With Abe gone, can Modi lead an Asian anti-China front?

By Bharat Karnad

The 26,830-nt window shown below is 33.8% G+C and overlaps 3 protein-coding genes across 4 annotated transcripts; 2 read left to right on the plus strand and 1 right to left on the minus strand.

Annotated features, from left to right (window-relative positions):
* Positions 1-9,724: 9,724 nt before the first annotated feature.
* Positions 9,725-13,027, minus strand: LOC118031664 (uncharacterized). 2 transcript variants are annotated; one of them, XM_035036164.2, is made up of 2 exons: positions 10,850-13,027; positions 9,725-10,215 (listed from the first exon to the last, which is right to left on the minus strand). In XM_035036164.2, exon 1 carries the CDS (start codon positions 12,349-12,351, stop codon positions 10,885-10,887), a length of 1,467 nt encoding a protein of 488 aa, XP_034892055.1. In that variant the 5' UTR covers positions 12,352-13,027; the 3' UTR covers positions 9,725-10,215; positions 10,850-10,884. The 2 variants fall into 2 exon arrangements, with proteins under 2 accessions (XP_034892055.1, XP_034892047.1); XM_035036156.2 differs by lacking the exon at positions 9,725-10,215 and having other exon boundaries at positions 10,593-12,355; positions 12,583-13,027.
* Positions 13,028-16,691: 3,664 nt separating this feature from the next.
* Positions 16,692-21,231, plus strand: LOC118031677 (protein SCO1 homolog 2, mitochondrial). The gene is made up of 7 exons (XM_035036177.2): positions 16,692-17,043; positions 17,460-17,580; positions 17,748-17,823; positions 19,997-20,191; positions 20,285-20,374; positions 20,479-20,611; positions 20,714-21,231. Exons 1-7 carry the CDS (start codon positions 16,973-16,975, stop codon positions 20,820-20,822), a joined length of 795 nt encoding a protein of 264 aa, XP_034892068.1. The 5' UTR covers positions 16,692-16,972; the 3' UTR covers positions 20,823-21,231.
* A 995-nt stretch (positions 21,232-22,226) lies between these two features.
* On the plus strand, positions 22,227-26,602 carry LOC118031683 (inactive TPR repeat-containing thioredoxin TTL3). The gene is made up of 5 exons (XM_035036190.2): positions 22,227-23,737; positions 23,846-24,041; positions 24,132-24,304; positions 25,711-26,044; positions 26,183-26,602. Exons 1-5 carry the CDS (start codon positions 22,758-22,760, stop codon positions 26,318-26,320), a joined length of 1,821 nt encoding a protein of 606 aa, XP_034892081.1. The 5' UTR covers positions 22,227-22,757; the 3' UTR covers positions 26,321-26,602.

Just how nonexistent gun violence is in Japan can be guaged from the astonishingly lax security provided the former Prime Minister Shinzo Abe. There was no security cordon worth the name  with the few tasked with protecting him, apparently standing around the place unconcerned, letting the assassin approach from the most open and vulnerable entirely unsecured area behind Abe. The manifestly unprofessional Japanese security police are blameworthy, of course. But the fact is the use of guns is entirely unknown in Japanese society (except by the yakuza  the criminal underworld, who gun down each other). Even so, there was just ONE gun use-related death in Japan last year compared, say, to some 15,000 deaths in India (and according to CNN, 45,000 in the US)! The loss to Japan of Abe is immeasurable and on several counts. First, he ended the era of apology, of 70 years of Japanese remorse, for World War Two excesses, which China relentlessly milked. The Nanjing wartime massacre was perennially used as a moral cudgel to beat up on Japan and to extort from Tokyo hundreds of billions of dollars in reparations post-1945 in the form of cash, grant-in aid and assistance, massive investments to build up the Chinese economy, and of technology transfers.  Think Shinkansen Japanese high speed rail technology that the Chinese ingested, developed further, and applied to now field, perhaps, the largest high-speed railway network in the world! No more bowing and scraping to Beijing, Abe decreed, leave alone paying China exactions! Secondly, and with more long lasting effect that had China sweating with fright, he spearheaded the successful effort to get the Japanese Diet in 2014 to reinterpret the non-belligerancy clause Article 9 in the so-called ‘peace Constitution’ imposed by the US, which prohibited Japan from arming itself with offensive weaponry, to now permit the government more flexibility in the use of the Japanese Self-Defence Forces, preemptively if necessary and in support of allies and friendly states.  Considering the absolute unreliability of its ally US’ extended deterrence, it paves the way for Japan sometime in the future to go in for nuclear weapons. This, from India’s perspective, will be a very good thing to happen. But most importantly, Abe conceptualized the ‘security diamond’ later formalised into what is now the Quadrilateral of Japan, India, Australia and the US. He did so publicly in a 2007 address to Indian Parliament, indicating at once just how much significance he attached to having India as one of the four pillars of a collective security scheme he was putting together to secure Asia’s future and blunt China’s coercive edge. His immense respect, regard, love and warm feelings for India were for intensely personal family reasons. Shinzo Abe was the scion of a powerful political dynasty with pre-War roots founded by his maternal grandfather, Nobusuke Kishi, who was the economic czar of the Japanese puppet regime of Manchukuo that the imperial Japanese government established in the 1930s to colonize eastern China.  Kishi barely avoided being branded a war criminal by the post-War International Military Tribunal in Tokyo the Asian version of the Nuremberg Trials, which decided to imprison/hang a dozen of the senior most Japanese wartime leaders. Of the eleven judges on the Tribunal, only the Indian judge, Justice Radhabinod Pal, refused to return a guilty verdict on the Japanese leaders, earning for himself and for India eternal gratitude of the Japanese nation. Indeed there’s a monument to Justice Pal at the controversial shinto Yasukuni Shrine in Tokyo where the war dead are venerated, and which temple Abe made it a point as PM to visit (as few of his predecessors in office had dared to do). Kishi’s career revived in the 1950s; he founded the Liberal Democratic Party and as Prime Minister led the country for three years, 1957-1960. His father, Shintaro Abe, was a leading member of LDP and foreign minister in 1982-1986 and was among the first to evince substantial Japanese interest in strong ties with India. The fact is Shinzo Abe was the strategic brain and the driver of the Quadrilateral  the one person most responsible to try and get the disparate interests of the four pillar countries of the Quad to mesh. US President Barack Obama’s “pivot to Asia” and Washington’s interest since in containing China through such an arrangement was in no small measure due to Shinzo Abe’s private and public Quad advocacy and persistence in pitching this arrangement as a much needed strategic and economic counterweight to the emerging colossus in Asia and the world  China. Moreover, the successful policy of Japan joining India to provide quality infrastructure buildup on concessional credit terms but minus potential debt traps to African countries to compete with China’s Belt and Road Initiative, has made inroads and manifests Abe’s foresight. His keenness to make India a hefty maritime power eventuated in his offering India the US-2 multi-role flying boat inarguably the finest such fighting machine in the business, complete with its manufacturing technology and processes that included the shifting of the entire Shinmaywa design and production capacity and plant to India, to set this country up as the sole producer of this aircraft in the world. In a pinch, Abe would have gladly arranged the funds to subsidize this entire deal. But then the Indian Navy stepped in, rejecting the aircraft deal in a mind boggling show of such utter shortsightedness as to make the decision reckless, bringing into question that Service’s basic intent and institutional mindset. No explanation was available from the Defence Ministry other than that the deal exceeded the Navy’s requirement of 12 such aircraft!! This when there’s no better weapons and transport platform anywhere with potential for immediate strategic impact in the Indian Ocean region, and good for all sorts of maritime ops ranging from island defence, anti-piracy action, dropping Indian Navy’s marine commando on a dime in the vast oceanic expanses for any purpose, shutting down contraband trade by interdicting smuggler vessels/dhows, to anti-ship strikes besides the more mundane roles ferrying crews to oil rigs, search & rescue missions, etc.. As the sole manufacturer of this plane, moreover, the prospect was for all countries with seaward exposure lining up to buy ithe US-2. The point to make is the Modi government could have reversed the Navy/MOD’s idiotic there’s no other word for it  decision and plonked for the Shinmaywa transaction as a ready made building block of an indigenous arms industry that the Prime Miister has been talking about from his earliest days as PM. But there was no one, not a single person anywhere in the extended Indian government’s security apparatus and in the military or even the Coast Guard, with a small fraction of the strategic sense of Shinzo Abe to see the merit in this deal and to seal it! (Instead, the billions of dollars in Japanese funds are being invested in Modi’s vanity project  the Shinkansen high speed Mumbai-Ahmedabad rail link, which after all these years of construction is stuck, unable to acquire some piece of land.) Indeed, the rejection by the Indian Navy of the US-2 available on the most favourable terms imaginable ranks with the Indian Air Force’s even more incomprehensibly foolish rejection (first detailed in my 2002 book  Nuclear Weapons and Indian Security) of the Tu-22 Backfire strategic bomber that was offered by the Soviet Union as far back as August 1971 to top off, as it were, the Treaty of Cooperation and Friendship signed at the time that made the unhindered prosecution of the Bangladesdh War possible, notwithstanding the US attempt at military coercion (USS Enterprise aircraft carrier Task Group in the Bay of Bengal). If the legendary Admiral of the Fleet of the Soviet Navy, and Defence Minister, Sergei Gorshkov, was the man who failed in his efforts to gift the Tu-22 longrange strategic bomber to the Indian Air Force think how this would have beefed up the Indian nuclear deterrent vis a vis China, it was Shinzo Abe’s proffered gift of the US-2 the Indian Navy turned down earlier in the new millennium. Talk of spurning gift horses! And this is the Indian military that aspires to be strategic, and wants to be taken seriously as a strategic force? And this is the Modi government that hopes to carry strategic weight in international councils make India a power of strategic consequence? Really? Little wonder then that the Indian government under Modi, as under previous prime ministers, remains as stubbornly unstrategic as the Indian Navy and the Indian Air Force, and has simply not risen to the scheme that Shinzo Abe articulated and, other than bilateral and multilateral naval exercises (Malabar) and endless jaw-jawing at ministerial and foreign ministry official levels, has done nothing of note in operationalizing the Quad or, over the years, realizing a hard Indian and collective Asian response to China’s interminable provocations and acts of belligerance. This trend is something Abe no doubt regretted to his last day. What to speak of military countermoves, the Modi government refuses to curtail Chinese exports to India touching Rs 7.02 trillion in 2021-2022  a 45% increase over the previous year! And Chinese firms operating in India are repatriating profits totaling billions of dollars without much let or hindrance. So, the situation is Beijing, military-wise, slapping India silly but below an all-out conflict threshold, and is rewarded with letting its companies make outlandish profits! How could things be any better for Xi? Why would China want to change the situation even a bit? Let me illustrate the problem. The Modi government has got up the gumption, finally, to at least do innocuous things that Manmohan Singh regime didn’t do because Beijing frowned upon them. So recently HH the Dalai Lama was felicitated on his 87th birthday by Modi, and his trip to Ladakh is being facilitated by the government. This is fine. But Beijing studiously takes no notice of Indian concerns about Pakistan’s sponsorship of terrorism and is bent on easing that country out of the Financial Action Task Force’s Grey List, and will likely succeed the next time FATF meets in Paris.  It continually burnishes Pakistan’s military capabilities with top-end advanced radar and avionics suites for its PAF’s JF-17 fleet, and augments the Pakistan Navy with Type 054 frigates (Taimur and Tughril) with sophisticated sensors and anti-ship and anti-submarine weapons. It is also hellbent on somehow completing the CPEC (China-Pakistan Economic Corridor) to take a stranglehold on the Baloch coastline radiating east and west from the Gwadar port.  Further, despite the Pakistan army’s reluctance, one hears Beijng has succeeded in armtwisting Islamabad into stationing a Chinese security force in Pakistan to protect Chinese engineers and expat CPEC labour force. This force can become a nucleus of an expeditionary Chinese formation inside Pakistan that India may have to contend with, and is a troubling development. And in eastern Ladakh, it launches taunting aircraft sorties that have repeatedly flown over Indian posts and deep into the Indian side of the Line of Actual Control. This is the context in which Beijing publicly berates Delhi for bilateral relations taking a dive. The Modi regime. meanwhile, rather than instructing the Indian forward air defence units to shoot down any intruding aircraft as warning to China and to show India’s willingness to escalate, swallows these insults, and is content with the army and IAF’s inaction. On the diplomatic front the Modi dispensation is just as passive. It hasn’t reacted by, say, the PM inviting the Taiwan ambassador (passing off as trade representative) for tea at 7, Race Course Road, and the external affairs minister S. Jaishankar or even the NSA Ajit Doval initiating a chinwag in Taipei as an incentive for Xi Jinping to order the PLA to vacate the 1,000 sq kms of Indian territory it has occupied on the Galwan and in areas northeast of the Y-Junction on the Depsang Plain. So India’s image in the Chinese mind as an easily intimidated dormouse around a snorting and stomping dragon is cemented, motivating still more outre Chinese behaviour. The irony is the strategic space in southern Asia is daily becoming less receptive to Chinese interests a situation Delhi should speedily exploit. Consider Sri Lanka not too long ago a leading Chinese outpost. President Gotabaya Rajapaksa’s fleeing from his official residence in Colombo in the face of protesters breaking through the security cordon means an end to the Rajapaksa family government that over the last decade reduced Sri Lanka to penury, not little owing to the debt racked up with China to fund rank unprofitable projects in the Rajapaksa home ground around Humbantota, including modernizing the port that sees little traffic. Wisely, the Modi government has been generous in routing energy supplies to that country and opening multi-billion dollar lines of credit to enable essential purchases of foodgrains, etc. But Jaishankar & Co. in MEA have to ensure that whatever the agreement signed with the new Colombo government, it should ruthlessly require the ditching of accords with China that permit Chinese naval and other forces to access Sri Lankan bases or to stage out of them, and to begin zeroing out the Chinese economic presence from that country. The question is will Delhi move rapidly and with great resolve to help Sri Lanka become independent of China for good to India’s strategic benefit? The despiriting reality, however, is that while India has been presented with ample opportunities to strategically discomfit China, Modi has not availed of them because, for some unfathomable reason, whenever Beijing hoves into view the Indian government seems to get cold feet. The sturm and drang that Modi so effortlessly summons to beat up Pakistan, rhetorically and otherwise, turns to jelly when confrontng China. In the event, is it even fair to expect that Modi will suddenly shake off his apprehensions and the deep down unwarranted fear of China to tackle Beijing boldly, for a change donning Shinzo Abe’s mantle, and taking up where his good friend left off, as leader getting up an Asian coalition to pin China down?